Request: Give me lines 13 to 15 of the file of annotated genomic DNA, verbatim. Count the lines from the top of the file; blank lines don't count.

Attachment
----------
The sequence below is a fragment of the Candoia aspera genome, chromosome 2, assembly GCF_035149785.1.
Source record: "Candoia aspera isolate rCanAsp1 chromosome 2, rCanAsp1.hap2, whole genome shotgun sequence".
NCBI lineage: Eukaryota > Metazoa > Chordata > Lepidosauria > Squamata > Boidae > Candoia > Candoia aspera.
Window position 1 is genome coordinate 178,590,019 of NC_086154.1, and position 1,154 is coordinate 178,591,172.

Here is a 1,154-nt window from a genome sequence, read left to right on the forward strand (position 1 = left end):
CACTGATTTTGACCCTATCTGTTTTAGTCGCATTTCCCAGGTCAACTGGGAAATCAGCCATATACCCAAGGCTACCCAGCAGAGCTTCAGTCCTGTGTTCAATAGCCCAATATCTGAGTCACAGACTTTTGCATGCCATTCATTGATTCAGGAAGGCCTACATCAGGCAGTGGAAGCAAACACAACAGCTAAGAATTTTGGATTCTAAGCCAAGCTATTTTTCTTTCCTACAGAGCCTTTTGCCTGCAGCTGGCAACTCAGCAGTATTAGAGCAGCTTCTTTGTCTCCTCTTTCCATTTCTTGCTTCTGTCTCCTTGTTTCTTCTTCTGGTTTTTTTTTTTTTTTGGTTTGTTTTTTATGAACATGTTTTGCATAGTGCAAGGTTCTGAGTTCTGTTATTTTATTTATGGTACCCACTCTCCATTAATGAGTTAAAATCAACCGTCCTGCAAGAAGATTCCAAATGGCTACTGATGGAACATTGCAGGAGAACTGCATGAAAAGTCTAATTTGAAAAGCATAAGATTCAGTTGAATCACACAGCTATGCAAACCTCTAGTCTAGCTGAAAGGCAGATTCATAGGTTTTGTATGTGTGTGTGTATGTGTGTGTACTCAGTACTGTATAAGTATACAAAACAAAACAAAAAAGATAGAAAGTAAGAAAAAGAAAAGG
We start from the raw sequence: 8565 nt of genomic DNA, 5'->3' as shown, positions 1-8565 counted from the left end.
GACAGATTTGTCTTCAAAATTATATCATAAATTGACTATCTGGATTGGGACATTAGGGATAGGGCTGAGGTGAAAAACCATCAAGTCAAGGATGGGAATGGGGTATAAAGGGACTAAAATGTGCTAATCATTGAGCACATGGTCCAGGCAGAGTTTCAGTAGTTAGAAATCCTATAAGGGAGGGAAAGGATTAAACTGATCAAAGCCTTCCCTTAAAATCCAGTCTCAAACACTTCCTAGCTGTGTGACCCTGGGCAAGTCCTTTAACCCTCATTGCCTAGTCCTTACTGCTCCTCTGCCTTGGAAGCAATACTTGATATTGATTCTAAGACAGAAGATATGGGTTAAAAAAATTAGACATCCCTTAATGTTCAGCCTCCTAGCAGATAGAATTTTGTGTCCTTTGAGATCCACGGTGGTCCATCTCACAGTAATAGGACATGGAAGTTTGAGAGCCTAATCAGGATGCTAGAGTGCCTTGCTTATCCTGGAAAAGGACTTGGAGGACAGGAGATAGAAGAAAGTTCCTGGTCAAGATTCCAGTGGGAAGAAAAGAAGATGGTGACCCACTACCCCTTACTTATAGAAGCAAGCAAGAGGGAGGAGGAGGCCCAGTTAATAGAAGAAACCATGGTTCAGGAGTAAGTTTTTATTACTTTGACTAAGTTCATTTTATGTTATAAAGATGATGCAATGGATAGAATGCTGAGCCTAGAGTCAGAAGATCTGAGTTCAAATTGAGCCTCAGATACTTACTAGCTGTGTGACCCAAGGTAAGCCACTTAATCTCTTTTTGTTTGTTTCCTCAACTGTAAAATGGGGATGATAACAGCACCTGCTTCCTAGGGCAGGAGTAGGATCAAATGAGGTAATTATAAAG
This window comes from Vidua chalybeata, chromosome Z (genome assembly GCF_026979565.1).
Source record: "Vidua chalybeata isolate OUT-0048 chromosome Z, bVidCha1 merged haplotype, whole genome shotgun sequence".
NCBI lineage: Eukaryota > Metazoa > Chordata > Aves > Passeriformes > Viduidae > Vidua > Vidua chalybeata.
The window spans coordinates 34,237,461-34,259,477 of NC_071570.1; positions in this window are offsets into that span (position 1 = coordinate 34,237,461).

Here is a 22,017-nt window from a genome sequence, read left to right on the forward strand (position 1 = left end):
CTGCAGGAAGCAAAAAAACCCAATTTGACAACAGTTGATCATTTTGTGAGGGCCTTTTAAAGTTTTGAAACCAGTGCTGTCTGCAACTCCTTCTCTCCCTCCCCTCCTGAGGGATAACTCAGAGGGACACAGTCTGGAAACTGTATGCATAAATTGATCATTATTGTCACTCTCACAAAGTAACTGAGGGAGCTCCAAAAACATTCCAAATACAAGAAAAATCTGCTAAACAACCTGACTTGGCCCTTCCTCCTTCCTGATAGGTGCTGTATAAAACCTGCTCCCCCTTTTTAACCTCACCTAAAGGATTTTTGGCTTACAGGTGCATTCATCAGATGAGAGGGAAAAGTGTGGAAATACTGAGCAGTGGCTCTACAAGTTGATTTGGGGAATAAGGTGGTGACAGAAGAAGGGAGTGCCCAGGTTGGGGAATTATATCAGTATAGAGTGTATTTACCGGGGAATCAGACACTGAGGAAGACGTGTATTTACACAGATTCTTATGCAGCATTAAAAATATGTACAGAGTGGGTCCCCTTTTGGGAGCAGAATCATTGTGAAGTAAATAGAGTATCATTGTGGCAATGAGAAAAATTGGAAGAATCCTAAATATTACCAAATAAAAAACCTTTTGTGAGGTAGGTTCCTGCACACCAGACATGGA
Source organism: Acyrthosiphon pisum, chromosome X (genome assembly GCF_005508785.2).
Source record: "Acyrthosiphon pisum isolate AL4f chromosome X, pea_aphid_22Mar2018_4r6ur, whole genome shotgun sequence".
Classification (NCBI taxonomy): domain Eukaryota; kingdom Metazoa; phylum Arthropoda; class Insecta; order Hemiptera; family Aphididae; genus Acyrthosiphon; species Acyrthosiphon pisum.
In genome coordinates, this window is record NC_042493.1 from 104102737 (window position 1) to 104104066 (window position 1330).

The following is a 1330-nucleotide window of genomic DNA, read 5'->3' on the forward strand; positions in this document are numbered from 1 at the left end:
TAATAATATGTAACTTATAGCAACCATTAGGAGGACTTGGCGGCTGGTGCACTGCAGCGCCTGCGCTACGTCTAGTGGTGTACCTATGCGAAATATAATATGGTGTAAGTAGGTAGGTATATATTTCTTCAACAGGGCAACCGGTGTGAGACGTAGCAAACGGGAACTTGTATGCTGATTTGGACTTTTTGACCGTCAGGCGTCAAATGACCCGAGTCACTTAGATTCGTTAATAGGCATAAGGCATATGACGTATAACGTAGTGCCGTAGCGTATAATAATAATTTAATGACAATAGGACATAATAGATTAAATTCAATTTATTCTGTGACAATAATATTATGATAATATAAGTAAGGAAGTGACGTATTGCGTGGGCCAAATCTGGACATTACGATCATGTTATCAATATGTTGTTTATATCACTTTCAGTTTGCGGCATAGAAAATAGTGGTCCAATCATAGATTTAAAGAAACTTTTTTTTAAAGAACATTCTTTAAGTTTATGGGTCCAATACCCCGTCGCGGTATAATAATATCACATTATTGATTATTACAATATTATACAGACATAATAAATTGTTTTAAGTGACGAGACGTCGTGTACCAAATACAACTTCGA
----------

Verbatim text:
Here is a 22,017-nt window from a genome sequence, read left to right on the forward strand (position 1 = left end):
CTGCAGGAAGCAAAAAAACCCAATTTGACAACAGTTGATCATTTTGTGAGGGCCTTTTAAAGTTTTGAAACCAGTGCTGTCTGCAACTCCTTCTCTCCCTCCCCTCCTGAGGGATAACTCAGAGGGACACAGTCTGGAAACTGTATGCATAAATTGATCATTATTGTCACTCTCACAAAGTAACTGAGGGAGCTCCAAAAACATTCCAAATACAAGAAAAATCTGCTAAACAACCTGACTTGGCCCTTCCTCCTTCCTGATAGGTGCTGTATAAAACCTGCTCCCCCTTTTTAACCTCACCTAAAGGATTTTTGGCTTACAGGTGCATTCATCAGATGAGAGGGAAAAGTGTGGAAATACTGAGCAGTGGCTCTACAAGTTGATTTGGGGAATAAGGTGGTGACAGAAGAAGGGAGTGCCCAGGTTGGGGAATTATATCAGTATAGAGTGTATTTACCGGGGAATCAGACACTGAGGAAGACGTGTATTTACACAGATTCTTATGCAGCATTAAAAATATGTACAGAGTGGGTCCCCTTTTGGGAGCAGAATCATTGTGAAGTAAATAGAGTATCATTGTGGCAATGAGAAAAATTGGAAGAATCCTAAATATTACCAAATAAAAAACCTTTTGTGAGGTAGGTTCCTGCACACCAGACATGGA
Source organism: Acyrthosiphon pisum, chromosome X (genome assembly GCF_005508785.2).